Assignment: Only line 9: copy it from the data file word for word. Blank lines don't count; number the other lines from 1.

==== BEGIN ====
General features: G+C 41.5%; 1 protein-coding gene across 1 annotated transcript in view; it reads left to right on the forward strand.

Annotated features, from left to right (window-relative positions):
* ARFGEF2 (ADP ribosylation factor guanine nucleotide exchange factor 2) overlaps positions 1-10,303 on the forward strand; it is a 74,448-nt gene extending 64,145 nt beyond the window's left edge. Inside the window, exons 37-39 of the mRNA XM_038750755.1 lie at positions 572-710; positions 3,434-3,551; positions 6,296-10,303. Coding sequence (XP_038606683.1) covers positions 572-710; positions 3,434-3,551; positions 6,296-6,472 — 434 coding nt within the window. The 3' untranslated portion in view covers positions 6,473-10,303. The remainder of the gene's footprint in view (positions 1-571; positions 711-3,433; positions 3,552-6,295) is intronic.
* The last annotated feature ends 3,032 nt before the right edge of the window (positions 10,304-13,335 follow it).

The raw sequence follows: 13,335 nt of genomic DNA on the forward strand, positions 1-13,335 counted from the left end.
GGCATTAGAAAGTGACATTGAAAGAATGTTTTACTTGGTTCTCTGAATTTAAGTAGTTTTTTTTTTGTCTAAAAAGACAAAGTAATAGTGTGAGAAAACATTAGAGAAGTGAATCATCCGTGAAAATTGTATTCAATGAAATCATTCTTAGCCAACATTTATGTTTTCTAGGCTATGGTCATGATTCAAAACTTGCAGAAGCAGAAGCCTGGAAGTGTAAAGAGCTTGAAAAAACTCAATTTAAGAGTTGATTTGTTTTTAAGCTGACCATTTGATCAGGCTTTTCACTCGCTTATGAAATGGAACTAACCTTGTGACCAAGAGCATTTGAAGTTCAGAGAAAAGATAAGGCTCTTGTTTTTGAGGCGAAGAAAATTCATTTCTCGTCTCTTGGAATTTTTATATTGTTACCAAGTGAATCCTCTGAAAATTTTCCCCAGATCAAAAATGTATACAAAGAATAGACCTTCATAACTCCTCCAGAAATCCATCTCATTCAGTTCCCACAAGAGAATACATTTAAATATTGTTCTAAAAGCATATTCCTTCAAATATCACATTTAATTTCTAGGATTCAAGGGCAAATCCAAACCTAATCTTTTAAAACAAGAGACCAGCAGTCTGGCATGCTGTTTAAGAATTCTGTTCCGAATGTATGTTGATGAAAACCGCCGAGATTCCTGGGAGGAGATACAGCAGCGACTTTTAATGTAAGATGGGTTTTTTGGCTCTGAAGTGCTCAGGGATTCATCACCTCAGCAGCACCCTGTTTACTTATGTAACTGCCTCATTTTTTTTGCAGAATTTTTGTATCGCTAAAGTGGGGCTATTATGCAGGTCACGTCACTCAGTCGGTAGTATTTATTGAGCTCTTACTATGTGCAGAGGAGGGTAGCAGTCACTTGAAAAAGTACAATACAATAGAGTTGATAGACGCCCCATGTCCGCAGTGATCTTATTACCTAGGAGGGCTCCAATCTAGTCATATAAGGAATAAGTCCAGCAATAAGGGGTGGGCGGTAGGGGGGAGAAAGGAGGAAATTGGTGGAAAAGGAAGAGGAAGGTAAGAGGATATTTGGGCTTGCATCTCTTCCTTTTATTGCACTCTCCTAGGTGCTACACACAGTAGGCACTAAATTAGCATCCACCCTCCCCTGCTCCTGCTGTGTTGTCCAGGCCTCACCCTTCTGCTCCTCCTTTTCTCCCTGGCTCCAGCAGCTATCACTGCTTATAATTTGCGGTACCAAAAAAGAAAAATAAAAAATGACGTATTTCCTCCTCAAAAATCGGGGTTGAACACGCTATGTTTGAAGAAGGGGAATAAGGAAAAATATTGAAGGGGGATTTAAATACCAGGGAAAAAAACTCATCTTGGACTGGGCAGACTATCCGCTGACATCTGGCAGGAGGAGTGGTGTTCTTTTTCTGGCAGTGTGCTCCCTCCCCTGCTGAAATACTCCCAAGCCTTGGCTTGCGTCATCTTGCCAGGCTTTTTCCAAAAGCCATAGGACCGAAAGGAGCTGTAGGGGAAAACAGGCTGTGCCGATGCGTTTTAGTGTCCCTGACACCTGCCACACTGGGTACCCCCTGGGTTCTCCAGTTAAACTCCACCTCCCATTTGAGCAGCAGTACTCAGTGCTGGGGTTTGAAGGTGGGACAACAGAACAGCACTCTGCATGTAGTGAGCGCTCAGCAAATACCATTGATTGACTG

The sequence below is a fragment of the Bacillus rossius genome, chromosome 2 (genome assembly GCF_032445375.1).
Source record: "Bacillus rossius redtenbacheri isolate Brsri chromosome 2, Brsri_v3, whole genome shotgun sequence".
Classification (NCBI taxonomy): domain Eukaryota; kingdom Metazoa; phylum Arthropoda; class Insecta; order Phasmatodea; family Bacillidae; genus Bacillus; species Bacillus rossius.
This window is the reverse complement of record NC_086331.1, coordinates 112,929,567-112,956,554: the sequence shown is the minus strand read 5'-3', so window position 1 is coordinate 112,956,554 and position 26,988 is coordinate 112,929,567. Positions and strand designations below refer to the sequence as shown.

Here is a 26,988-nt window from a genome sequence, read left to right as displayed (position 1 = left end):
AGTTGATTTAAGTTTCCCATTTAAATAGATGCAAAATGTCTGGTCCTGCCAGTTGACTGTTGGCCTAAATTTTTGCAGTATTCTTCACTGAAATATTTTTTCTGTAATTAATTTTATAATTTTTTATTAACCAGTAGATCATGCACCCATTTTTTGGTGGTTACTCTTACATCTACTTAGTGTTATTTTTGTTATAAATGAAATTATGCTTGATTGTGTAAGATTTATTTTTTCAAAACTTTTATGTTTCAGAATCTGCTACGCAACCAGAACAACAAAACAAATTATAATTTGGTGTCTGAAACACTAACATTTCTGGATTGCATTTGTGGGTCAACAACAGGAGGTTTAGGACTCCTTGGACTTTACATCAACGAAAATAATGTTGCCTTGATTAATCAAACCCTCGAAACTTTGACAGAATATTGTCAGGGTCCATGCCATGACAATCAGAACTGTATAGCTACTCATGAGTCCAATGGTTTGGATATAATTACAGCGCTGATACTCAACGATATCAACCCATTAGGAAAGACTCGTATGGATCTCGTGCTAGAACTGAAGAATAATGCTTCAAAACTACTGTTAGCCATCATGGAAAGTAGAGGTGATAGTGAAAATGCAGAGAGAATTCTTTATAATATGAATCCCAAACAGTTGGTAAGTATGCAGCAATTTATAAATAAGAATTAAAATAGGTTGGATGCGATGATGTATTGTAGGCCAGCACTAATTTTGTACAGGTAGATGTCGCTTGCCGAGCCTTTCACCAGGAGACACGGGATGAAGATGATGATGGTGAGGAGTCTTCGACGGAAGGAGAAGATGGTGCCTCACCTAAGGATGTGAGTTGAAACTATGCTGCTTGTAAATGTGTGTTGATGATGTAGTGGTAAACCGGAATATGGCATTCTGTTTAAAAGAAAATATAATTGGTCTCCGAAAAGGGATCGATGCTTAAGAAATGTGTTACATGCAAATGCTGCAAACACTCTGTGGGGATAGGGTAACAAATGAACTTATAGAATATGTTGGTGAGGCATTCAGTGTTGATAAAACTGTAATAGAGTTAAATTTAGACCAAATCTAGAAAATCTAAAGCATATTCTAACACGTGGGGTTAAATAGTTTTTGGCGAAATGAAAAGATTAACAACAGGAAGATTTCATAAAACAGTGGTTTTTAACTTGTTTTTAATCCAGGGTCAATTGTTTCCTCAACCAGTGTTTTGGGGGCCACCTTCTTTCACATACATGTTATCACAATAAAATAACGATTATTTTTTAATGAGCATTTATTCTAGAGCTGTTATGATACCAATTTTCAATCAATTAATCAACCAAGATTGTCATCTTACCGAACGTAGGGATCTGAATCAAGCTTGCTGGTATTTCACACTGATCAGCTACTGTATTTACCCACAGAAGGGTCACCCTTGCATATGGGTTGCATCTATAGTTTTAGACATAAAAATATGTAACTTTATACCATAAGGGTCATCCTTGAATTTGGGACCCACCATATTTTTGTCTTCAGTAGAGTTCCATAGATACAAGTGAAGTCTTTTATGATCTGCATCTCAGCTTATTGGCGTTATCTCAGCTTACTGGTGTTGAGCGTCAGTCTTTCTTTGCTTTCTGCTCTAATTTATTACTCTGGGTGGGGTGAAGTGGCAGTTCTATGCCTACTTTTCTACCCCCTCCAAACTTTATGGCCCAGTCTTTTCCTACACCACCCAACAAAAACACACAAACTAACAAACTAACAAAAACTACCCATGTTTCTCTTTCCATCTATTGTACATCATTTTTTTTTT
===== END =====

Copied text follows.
Classification (NCBI taxonomy): domain Eukaryota; kingdom Metazoa; phylum Arthropoda; class Insecta; order Phasmatodea; family Bacillidae; genus Bacillus; species Bacillus rossius.